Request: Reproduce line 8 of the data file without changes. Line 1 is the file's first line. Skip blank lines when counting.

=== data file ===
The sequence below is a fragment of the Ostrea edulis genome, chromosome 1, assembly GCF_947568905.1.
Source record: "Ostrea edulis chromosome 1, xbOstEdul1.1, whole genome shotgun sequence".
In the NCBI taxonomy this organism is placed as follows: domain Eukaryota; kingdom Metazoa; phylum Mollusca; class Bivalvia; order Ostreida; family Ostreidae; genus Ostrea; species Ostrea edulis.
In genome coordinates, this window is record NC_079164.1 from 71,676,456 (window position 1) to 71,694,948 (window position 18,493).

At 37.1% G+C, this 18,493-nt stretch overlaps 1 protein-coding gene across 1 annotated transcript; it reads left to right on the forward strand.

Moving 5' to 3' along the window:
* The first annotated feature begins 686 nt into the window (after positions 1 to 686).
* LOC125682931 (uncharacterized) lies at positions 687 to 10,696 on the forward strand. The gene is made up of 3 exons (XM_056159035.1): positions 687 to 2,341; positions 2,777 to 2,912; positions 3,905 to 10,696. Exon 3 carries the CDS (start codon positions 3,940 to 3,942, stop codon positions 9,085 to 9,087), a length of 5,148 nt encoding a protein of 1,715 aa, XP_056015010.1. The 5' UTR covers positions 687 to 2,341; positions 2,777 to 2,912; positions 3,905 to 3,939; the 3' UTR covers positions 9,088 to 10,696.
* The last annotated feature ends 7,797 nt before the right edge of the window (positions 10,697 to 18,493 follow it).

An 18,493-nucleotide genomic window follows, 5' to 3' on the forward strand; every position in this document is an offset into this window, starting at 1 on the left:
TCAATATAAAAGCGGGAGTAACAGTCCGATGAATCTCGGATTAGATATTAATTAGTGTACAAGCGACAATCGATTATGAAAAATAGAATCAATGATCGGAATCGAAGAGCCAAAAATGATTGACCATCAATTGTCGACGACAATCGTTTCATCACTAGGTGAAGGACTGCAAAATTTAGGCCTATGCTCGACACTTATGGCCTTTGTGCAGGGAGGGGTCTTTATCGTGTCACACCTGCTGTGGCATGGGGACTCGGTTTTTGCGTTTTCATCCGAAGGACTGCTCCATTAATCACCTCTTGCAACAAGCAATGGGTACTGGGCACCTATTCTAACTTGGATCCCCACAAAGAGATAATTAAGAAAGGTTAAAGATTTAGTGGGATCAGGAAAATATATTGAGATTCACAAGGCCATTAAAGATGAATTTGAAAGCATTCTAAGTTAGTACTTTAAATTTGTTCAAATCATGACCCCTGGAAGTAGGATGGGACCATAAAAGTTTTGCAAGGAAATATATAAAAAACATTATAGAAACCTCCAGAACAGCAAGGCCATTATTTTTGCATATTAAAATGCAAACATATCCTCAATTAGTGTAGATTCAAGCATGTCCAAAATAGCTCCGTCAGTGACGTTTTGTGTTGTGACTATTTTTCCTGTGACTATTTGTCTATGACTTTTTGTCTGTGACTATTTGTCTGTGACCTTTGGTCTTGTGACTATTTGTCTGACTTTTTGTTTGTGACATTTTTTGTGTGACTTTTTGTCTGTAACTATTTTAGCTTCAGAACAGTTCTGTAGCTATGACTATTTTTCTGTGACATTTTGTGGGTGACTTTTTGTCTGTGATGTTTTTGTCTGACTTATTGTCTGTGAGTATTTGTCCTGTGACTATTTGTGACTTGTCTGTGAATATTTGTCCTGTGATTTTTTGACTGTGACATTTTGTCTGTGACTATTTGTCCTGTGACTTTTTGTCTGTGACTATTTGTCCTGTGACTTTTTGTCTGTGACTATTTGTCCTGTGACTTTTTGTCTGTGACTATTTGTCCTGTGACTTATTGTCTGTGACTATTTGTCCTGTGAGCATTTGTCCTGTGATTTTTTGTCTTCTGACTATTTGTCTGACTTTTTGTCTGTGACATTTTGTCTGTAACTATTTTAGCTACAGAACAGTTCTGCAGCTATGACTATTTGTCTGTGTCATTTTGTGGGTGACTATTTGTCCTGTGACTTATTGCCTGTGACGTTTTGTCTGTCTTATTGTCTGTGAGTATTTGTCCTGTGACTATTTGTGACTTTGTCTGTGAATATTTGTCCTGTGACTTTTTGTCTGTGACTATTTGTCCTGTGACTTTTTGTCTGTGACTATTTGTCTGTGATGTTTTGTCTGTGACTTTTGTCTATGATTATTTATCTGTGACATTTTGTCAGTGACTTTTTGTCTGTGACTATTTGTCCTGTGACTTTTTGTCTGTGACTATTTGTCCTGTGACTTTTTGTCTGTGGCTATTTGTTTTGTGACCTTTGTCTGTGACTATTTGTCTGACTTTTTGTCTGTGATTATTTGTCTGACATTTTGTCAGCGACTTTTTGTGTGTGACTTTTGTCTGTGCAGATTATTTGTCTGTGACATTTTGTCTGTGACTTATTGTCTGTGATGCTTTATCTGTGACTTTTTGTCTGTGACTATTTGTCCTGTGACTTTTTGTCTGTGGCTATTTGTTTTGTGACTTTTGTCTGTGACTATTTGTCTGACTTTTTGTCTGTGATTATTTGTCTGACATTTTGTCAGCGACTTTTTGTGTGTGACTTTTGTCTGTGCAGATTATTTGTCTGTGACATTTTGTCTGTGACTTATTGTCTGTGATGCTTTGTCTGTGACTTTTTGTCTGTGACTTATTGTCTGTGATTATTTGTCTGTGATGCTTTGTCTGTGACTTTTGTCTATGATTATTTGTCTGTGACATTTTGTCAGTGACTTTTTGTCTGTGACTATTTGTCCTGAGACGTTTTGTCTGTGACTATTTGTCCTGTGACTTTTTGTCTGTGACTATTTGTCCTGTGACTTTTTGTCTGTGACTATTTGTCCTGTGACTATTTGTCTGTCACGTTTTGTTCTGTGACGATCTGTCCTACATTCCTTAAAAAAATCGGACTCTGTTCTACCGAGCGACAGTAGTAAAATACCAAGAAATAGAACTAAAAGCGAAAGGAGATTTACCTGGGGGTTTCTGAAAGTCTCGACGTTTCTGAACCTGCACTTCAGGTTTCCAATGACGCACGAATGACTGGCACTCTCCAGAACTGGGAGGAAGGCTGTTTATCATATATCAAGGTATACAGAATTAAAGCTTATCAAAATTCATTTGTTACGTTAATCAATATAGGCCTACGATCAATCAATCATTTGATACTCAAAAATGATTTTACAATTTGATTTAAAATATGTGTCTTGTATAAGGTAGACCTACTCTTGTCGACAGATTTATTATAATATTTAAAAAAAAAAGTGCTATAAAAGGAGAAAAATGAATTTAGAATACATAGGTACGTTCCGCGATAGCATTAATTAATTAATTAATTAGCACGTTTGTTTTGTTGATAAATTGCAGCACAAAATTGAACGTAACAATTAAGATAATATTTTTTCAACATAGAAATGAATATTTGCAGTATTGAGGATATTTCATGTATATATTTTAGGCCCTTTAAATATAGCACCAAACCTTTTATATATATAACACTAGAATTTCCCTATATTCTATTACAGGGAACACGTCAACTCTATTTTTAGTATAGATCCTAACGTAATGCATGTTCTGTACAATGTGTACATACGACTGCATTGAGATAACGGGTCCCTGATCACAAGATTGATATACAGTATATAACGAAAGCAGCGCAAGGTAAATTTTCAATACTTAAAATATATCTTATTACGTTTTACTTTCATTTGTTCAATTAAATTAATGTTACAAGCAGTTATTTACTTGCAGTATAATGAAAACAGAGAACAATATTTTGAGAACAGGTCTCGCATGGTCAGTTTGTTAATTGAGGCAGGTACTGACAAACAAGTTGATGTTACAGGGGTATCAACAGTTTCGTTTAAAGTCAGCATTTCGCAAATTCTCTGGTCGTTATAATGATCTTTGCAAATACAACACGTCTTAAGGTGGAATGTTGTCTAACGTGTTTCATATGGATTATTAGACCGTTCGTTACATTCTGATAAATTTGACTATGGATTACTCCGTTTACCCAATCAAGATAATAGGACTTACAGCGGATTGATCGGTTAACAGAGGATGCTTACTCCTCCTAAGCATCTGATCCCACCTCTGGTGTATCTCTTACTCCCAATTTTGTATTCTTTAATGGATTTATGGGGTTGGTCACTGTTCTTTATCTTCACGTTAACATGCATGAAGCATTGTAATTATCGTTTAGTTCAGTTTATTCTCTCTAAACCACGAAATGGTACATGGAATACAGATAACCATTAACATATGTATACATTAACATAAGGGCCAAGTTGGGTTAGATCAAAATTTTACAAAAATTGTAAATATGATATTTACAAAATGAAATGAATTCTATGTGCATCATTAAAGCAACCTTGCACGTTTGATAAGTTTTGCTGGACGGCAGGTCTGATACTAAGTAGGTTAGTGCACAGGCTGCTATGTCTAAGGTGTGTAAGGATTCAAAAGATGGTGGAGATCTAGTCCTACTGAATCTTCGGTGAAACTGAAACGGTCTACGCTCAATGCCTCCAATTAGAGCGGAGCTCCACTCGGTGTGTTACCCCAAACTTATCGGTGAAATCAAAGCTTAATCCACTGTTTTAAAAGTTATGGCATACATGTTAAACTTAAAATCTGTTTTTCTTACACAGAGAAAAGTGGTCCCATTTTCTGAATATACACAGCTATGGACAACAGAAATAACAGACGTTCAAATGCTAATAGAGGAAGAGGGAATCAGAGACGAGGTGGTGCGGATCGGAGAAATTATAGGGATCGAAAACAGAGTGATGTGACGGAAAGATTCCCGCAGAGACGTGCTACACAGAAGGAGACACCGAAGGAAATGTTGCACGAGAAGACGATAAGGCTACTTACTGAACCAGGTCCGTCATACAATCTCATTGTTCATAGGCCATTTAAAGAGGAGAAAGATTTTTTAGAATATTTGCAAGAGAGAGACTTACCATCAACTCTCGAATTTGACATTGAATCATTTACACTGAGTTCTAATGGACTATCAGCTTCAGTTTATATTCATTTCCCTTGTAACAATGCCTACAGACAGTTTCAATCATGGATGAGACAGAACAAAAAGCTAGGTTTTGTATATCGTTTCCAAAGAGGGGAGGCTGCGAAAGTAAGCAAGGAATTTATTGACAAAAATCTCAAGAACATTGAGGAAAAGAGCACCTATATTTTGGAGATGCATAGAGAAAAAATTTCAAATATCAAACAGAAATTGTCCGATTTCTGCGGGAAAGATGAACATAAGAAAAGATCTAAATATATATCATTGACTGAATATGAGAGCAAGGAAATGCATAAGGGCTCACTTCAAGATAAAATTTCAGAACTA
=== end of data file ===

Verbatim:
* LOC125682931 (uncharacterized) lies at positions 687 to 10,696 on the forward strand. The gene is made up of 3 exons (XM_056159035.1): positions 687 to 2,341; positions 2,777 to 2,912; positions 3,905 to 10,696. Exon 3 carries the CDS (start codon positions 3,940 to 3,942, stop codon positions 9,085 to 9,087), a length of 5,148 nt encoding a protein of 1,715 aa, XP_056015010.1. The 5' UTR covers positions 687 to 2,341; positions 2,777 to 2,912; positions 3,905 to 3,939; the 3' UTR covers positions 9,088 to 10,696.